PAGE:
How to spend your first 15 minutes with a prospect

Every business development person has been there. You’ve finally earned a few minutes to impress a prospect that you’ve been pursuing. This is your opportunity to shine. What do you say?

November 17, 2013 |
Steven Burns

Every business development person has been there. You’ve finally earned a few minutes to impress a prospect that you’ve been pursuing. This is your opportunity to shine. What do you say?

First, it’s helpful to remind yourself that you are not attempting to close a deal at this stage. Rather, your goal is to build a relationship that will eventually lead to a project opportunity.

Here are five tips to make the most of your interaction.

1. Listen, learn and don’t you dare sell—First, engage in small talk and set the tone that you’re a friendly, real human being, not someone purely out to make a sale. Make a point to learn some things you didn’t know about the prospect. 

2. Ask more questions, then lead—When the conversation shifts to a possible business relationship, start honing in on their priorities and pain points by asking questions. Confirm information you previously gathered about the prospect and try to fill in any gaps. Ask leading questions to find out key details that could affect their decision – prejudices, problems, desires or conflicts. 

3. Identify their buying motive—While there may be several factors contributing to a potential interest in your firm’s services, there is usually one overriding motive. Learn what it is so you can identify how to effectively position your firm most favorably.

4. Ascertain their level of urgency—Is there a specific project on the horizon or is the prospect just becoming more familiar with your firm as a potential long-term resource?

5. Know your audience—Find out whether you’re with a decision-maker. If you’re not, you can relax a little, but don’t treat this person as unimportant! They’re actually an incredibly valuable liaison between you and the decision-maker. Focus on being accommodating, relaxed and friendly during your time together. Then follow up afterward with easily shareable materials that help distinguish your firm.

Adapted from the BQE blog. 

Editor's Note: This is sponsored content. All text and images were supplied by the sponsor company. 

Steven Burns | The Business Behind Design

Steven Burns, FAIA, spent 14 years managing the firm Burns + Beyerl Architects, during that time the firm’s earnings grew at an average rate of 24% per year. After creating ArchiOffice®, the intelligent office, project management and time tracking solution for architectural firms, Steve took his management expertise to BQE Software, where he is refining their business strategy and product development.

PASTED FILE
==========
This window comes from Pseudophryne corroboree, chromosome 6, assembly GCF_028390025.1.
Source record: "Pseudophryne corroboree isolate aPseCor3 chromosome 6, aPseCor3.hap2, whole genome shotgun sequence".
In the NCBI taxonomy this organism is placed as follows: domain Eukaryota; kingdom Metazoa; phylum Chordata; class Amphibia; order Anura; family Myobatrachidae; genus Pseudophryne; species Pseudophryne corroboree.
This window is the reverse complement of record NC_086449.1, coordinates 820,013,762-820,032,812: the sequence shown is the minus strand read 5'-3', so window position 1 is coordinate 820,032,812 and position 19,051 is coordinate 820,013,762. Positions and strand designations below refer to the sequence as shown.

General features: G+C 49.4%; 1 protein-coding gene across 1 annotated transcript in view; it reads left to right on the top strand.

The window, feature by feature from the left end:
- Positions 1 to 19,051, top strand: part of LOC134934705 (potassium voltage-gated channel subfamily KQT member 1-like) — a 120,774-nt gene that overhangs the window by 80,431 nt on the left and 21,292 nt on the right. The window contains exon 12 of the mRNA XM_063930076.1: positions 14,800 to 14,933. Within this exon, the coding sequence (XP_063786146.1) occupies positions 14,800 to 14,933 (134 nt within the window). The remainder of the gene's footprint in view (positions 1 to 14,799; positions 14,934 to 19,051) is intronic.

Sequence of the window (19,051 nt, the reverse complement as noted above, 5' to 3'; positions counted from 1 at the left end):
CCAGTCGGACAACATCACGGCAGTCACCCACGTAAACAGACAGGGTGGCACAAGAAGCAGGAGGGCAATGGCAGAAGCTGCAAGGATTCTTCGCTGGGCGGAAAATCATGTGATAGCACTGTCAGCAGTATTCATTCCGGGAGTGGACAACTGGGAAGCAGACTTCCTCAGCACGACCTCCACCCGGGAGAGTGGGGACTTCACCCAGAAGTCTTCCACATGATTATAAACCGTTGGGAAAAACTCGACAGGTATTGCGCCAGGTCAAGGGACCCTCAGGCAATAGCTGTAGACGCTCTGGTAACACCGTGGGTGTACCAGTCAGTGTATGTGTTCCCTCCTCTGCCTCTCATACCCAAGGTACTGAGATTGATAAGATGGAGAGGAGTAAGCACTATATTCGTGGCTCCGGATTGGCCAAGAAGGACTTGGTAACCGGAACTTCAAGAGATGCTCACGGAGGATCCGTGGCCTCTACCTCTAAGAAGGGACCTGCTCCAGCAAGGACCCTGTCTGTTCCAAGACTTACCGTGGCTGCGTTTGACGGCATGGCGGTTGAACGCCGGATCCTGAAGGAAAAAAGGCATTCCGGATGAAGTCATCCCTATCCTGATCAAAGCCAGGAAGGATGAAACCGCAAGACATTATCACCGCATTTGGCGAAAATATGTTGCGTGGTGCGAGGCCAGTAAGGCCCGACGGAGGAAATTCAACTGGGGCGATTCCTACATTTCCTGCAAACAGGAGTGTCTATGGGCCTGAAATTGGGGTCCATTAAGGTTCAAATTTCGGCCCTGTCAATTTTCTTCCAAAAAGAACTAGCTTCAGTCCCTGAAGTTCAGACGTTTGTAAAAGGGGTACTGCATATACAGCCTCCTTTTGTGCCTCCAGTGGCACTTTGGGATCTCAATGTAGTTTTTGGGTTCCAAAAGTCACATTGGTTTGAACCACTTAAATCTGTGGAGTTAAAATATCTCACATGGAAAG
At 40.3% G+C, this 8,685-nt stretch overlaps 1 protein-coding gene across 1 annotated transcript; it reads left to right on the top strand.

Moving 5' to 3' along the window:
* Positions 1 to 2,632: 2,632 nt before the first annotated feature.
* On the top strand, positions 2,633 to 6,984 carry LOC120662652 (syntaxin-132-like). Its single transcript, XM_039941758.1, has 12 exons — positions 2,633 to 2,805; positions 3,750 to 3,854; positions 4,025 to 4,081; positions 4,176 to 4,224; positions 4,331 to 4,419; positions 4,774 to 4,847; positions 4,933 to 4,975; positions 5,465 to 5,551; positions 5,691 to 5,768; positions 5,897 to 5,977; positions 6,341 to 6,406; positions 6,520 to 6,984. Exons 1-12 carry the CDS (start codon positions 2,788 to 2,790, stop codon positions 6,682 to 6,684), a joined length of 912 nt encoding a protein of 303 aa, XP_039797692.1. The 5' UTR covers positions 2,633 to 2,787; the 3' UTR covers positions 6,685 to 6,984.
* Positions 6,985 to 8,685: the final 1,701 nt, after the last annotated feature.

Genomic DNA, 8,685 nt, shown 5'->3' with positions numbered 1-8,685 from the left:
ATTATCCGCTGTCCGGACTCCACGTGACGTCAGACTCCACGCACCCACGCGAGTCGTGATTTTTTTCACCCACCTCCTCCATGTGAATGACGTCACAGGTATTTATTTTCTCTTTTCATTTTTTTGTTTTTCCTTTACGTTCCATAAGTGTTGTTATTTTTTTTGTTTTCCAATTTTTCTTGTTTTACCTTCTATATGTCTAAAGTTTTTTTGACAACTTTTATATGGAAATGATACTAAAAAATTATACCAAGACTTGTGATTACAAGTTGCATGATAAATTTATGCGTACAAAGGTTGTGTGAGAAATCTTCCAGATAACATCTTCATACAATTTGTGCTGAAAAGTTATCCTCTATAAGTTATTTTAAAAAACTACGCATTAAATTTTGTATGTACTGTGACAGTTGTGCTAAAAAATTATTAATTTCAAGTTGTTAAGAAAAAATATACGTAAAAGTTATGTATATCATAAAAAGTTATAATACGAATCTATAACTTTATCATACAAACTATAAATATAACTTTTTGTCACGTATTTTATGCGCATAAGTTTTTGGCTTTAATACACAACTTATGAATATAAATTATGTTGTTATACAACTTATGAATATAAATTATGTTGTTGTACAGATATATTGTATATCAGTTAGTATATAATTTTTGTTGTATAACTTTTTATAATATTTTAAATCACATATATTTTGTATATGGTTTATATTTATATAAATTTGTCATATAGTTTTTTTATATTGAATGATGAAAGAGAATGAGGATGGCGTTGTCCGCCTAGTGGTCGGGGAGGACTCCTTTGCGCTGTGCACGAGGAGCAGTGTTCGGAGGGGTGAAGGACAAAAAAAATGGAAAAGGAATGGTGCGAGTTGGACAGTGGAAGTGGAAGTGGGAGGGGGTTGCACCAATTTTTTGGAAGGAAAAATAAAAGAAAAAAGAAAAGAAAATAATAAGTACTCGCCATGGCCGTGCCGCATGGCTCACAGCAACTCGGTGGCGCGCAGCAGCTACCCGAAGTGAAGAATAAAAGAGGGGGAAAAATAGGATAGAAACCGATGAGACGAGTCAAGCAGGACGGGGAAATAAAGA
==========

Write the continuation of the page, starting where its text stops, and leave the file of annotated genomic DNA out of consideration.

Related Blogs

December 26, 2014

Successful innovators care about solving interesting and important problems — innovation is merely a byprod...

read more
December 19, 2014

There are many reasons why people quit: employee mismatch, work/life balance, co-worker conflicts, relocati...

read more

Photo: mapichai vie FreeDigitalPhotos.net

December 16, 2014

Replacing the names on the door can be tricky for AEC firms. SPONSORED CONTENT

Photo: mapichai via FreeDigitalPhotos.net

November 26, 2014

A recent study published in the journal Psychological Science revealed that employees were 26% more satisfi...

read more

Photo: jesadaphorn via FreeDigitalPhotos.net

November 12, 2014

A collaborative planning and design process may seem like a common-sense goal, but the concept can be a cha...

read more

Photo: 89studio via FreeDigitalPhotos.net

November 06, 2014

To attract and keep talented individuals who are different than you, Entrepreneur magazine suggests a few f...

read more

Photo: Kromkrathog via FreeDigitalPhotos.net

October 29, 2014

Telling your employees to become more engaged and productive won’t work. But putting mechanisms in place th...

read more

Photo: Ambro via FreeDigitalPhotos.net

October 19, 2014
Another brainstorming session, another slew of tired ideas. How can you push your team to be more creativ...
read more

Illustration: Stuart Miles via FreeDigitalPhotos.net

October 13, 2014

Kristof De Wulf, CEO of InSites Consulting, argues that the effects of customer-centricity typically don’t...

read more

Illustration: digitalart via FreeDigitalPhotos.net

September 25, 2014
By now, the idea that organizations must adapt to maintain both relevance and market share is so ingraine...
read more

Add new comment

Your Information
Your Comment

Filtered HTML

  • Web page addresses and e-mail addresses turn into links automatically.
  • Allowed HTML tags: <a> <em> <strong> <cite> <blockquote> <code> <ul> <ol> <li> <dl> <dt> <dd>
  • Lines and paragraphs break automatically.

Plain text

  • No HTML tags allowed.
  • Web page addresses and e-mail addresses turn into links automatically.
  • Lines and paragraphs break automatically.
By submitting this form, you accept the Mollom privacy policy.
Overlay Init